November Defies Expectations

I was going to complain about David Mamet’s new comedy November which opens January 17th at The Barrymore. I was going to explain how I was a theater major at a university near Chicago in the late 80’s when David Mamet was a really big deal.  It was all about Mamet and Shepard and Malkovich – it was, like, the swinging-dick era of theater. A lot of bluff and bravado and posturing, a lot of faux-rugged manly-man stuff about the American Myth, yadda yadda. But for better or worse it had attitude, it had an opinion, it had an edge. Mamet’s coarse language, flat acting style and abrupt rhythm was innovative and you could  always expect the unexpected, you would be made uneasy and challenged. At least I was, since I was young and knew nothing of the world.

As one would assume, my taste has evolved a lot in the ensuing years and, of course, the world has changed. I haven’t seen a Mamet play in years because his style  and subject matter don’t really speak to me anymore. And though I knew that Mamet’s style had evolved as much as I had changed, I still walked into the theater with a certain set of expectations. I expected Mamet’s keen intelligence, his anger and complexity. I expected him to take on a challenging premise and flip the whole thing around. I expected things to start out one way and take a left turn into somewhere creepy and dark and complicated. I expected to see the sort of work that would justify Mamet’s position as one of the most respected playwrights of his era.

Well, Mamet defied my expectations. November is, basically, a highbrow Saturday Night Live sketch as performed by exceptionally talented actors. The premise is fairly straightforward. It is Thanksgiving and President Smith is a spectacularly corrupt and incompetent Commander-In-Chief about to lose an election. He is desperate to stay in office and comes up with one desperate scenario after another to get the money to buy ads for his moribund campaign. With his trusty and equally amoral lawyer by his side he bargains with the Turkey Lobby, The Native Americans, and his Lesbian Jew speechwriter, attempting to make a bunch of irreconcilable deals that will enable him to stay in office.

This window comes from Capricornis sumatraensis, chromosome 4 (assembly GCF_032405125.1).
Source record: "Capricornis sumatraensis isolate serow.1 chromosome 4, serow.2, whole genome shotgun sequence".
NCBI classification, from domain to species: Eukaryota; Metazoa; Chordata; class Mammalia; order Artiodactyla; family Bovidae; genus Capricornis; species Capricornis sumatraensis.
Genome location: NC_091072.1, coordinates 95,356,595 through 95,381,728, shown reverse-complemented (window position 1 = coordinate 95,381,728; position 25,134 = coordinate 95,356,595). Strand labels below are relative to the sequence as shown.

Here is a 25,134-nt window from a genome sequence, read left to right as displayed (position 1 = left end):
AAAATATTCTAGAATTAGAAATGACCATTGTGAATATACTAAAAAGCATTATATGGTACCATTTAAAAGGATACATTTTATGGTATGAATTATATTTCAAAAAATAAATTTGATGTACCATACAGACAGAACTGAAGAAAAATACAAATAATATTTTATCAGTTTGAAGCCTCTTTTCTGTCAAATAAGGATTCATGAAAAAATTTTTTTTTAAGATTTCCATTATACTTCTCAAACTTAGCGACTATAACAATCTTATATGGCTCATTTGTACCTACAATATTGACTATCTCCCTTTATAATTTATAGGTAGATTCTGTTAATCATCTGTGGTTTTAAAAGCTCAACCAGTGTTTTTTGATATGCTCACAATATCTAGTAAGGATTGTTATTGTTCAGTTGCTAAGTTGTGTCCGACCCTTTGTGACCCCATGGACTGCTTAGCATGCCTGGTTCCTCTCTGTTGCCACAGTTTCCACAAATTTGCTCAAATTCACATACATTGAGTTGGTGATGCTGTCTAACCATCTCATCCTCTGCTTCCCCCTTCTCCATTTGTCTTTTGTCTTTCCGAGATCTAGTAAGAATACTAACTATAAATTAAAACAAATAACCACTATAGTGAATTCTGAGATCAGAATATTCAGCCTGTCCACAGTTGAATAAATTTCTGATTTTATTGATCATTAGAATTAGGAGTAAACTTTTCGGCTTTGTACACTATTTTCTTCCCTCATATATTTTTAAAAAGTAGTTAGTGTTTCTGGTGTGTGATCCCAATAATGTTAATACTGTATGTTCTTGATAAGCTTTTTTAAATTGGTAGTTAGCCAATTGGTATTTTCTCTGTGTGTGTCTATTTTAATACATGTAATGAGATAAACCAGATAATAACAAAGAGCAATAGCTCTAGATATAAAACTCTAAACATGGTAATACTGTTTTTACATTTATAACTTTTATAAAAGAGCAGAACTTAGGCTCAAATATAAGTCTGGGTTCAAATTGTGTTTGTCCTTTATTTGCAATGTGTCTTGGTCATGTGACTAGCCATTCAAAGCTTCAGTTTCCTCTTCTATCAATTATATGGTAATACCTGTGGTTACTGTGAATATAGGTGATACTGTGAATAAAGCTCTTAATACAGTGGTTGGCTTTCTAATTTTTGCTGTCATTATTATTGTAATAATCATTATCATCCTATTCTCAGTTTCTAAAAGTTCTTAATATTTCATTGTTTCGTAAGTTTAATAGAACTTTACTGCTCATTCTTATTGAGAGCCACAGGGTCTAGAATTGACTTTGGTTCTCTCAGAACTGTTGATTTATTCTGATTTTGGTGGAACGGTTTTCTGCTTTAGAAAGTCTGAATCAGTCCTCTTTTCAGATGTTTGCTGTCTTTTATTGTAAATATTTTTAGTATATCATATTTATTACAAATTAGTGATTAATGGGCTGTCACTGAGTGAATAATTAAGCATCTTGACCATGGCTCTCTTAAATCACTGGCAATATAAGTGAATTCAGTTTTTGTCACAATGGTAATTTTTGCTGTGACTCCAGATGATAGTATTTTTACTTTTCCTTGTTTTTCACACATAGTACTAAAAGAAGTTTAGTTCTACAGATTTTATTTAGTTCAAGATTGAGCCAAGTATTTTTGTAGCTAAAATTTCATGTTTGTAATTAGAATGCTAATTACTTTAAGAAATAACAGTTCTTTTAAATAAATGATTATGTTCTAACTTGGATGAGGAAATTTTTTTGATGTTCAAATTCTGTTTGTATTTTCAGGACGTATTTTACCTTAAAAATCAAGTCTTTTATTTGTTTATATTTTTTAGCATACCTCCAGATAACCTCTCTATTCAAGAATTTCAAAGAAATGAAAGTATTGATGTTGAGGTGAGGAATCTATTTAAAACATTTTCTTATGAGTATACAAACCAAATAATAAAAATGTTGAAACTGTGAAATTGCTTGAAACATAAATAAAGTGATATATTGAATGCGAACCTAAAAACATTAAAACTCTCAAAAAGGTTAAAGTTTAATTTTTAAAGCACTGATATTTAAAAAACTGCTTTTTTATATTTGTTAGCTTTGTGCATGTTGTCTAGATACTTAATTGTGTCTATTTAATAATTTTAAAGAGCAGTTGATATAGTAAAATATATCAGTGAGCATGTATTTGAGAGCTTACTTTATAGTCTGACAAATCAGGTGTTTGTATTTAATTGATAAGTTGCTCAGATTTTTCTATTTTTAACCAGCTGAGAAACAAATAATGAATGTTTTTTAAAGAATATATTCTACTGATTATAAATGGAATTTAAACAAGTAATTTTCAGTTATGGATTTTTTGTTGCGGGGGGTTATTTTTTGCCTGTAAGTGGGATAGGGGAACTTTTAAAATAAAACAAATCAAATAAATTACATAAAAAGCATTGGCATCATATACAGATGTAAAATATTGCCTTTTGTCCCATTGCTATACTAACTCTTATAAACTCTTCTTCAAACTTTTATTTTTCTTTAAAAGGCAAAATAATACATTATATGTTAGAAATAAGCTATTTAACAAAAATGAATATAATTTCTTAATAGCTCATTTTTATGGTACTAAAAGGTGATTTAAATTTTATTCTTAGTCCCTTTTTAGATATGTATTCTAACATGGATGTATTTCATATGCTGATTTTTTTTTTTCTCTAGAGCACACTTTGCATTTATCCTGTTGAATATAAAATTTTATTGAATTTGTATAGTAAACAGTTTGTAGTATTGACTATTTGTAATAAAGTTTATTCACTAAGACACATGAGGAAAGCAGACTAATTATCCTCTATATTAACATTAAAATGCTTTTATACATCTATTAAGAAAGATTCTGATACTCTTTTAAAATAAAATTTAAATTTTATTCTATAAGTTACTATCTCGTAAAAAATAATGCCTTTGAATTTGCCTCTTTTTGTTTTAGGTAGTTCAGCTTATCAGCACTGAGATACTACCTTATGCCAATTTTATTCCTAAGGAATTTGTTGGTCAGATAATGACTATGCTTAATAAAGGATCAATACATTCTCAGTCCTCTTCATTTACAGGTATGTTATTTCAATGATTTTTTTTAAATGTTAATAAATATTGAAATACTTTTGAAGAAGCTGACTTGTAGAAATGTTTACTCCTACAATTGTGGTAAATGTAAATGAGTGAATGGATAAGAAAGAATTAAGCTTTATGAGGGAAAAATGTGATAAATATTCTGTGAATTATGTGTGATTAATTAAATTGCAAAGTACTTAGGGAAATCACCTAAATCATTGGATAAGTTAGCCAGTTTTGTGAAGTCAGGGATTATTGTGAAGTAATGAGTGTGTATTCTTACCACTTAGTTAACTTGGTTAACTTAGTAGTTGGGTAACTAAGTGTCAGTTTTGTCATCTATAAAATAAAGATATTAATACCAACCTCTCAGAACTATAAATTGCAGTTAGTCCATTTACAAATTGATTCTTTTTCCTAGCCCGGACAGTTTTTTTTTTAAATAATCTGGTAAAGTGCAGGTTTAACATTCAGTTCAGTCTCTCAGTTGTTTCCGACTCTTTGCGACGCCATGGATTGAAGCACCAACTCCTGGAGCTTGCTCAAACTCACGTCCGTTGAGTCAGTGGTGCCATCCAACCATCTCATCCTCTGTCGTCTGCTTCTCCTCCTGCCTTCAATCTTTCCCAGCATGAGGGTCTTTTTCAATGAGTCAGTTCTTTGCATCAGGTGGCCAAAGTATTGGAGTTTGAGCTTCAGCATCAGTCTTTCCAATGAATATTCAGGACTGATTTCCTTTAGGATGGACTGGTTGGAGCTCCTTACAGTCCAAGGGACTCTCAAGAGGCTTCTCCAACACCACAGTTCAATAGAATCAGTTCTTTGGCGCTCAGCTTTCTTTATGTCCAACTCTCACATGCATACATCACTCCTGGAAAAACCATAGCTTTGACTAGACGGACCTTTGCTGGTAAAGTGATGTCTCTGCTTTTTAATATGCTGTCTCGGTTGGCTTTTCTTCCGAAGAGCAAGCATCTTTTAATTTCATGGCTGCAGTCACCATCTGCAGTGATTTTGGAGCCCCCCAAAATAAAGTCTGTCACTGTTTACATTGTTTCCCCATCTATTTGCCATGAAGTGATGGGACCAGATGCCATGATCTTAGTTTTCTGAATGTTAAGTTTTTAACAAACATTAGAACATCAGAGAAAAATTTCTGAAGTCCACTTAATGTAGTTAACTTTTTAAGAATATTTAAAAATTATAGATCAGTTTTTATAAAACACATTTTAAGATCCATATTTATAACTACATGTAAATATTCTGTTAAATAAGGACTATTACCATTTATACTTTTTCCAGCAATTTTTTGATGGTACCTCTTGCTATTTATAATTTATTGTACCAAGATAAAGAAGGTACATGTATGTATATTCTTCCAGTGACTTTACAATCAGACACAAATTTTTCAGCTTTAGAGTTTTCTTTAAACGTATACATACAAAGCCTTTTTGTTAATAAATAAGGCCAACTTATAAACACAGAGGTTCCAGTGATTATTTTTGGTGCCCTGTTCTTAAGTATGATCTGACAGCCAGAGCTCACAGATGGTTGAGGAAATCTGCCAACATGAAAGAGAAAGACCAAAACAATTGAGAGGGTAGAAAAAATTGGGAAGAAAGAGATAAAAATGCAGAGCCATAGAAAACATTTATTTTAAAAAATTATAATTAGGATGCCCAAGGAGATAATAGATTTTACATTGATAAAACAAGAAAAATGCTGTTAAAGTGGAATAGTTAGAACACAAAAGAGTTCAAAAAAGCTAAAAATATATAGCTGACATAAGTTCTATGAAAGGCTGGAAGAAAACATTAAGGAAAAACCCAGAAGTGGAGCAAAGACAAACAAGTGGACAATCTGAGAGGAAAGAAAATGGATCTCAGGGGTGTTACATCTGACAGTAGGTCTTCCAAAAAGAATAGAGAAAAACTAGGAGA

I mean, as far as sketch comedy/sitcom writing goes, Mamet hits it out of the park. The show is pithy, full of one-liners and set-ups, over-the-top characters and absurd situations. And you couldn’t ask for a better cast. Nathan Lane is at his hammy best as President Smith, Dylan Baker as the lawyer Archer Brown wields a comic sensibility that is funny and dry as the Sahara. Laurie Metcalf is delightful as the Lesbian Jew Speechwriter Bernstein. The supporting cast is also spot-on.

As I said, there are some great one-liners and there are a few moments – particularly in the loosely ideological back-and-forth between Lane’s President Smith and Metcalf’s Bernstein – that hint at the “Big Picture” Mamet. But in the end Mamet is painting with an extra-broad brush, going for big gags and goofs rather than insightful or trenchant commentary. And there’s nothing wrong with that. If you want insight with your humor you should have seen David Hare’s Stuff Happens at The Public.

Having read the interview with Mamet in New York magazine, I have no doubt that this is exactly the play he wanted to write. He’s at a point in his career where it is, no doubt, all about success and the broadest possible appeal, he has no interest in risk. And I think that’s great. The audience I saw the show with were laughing uproariously and gave it a mostly-standing ovation.  That being said, they also did that annoying “entrance applause” thing at the top of play and when Laurie Metcalfe entered, so, you know, it was that kind of crowd.

On the way out of the theater someone remarked “It was like it was written by one of Mamet’s undergraduate playwriting students” and the person next to him said, “More like high school.”

I beg to differ. November is a well-made, if light-weight, political farce. Expertly written and acted, it is highly-accomplished professional fluff. And if that’s what Mamet was aiming for, he succeeded. I’m sure it will be a big hit.

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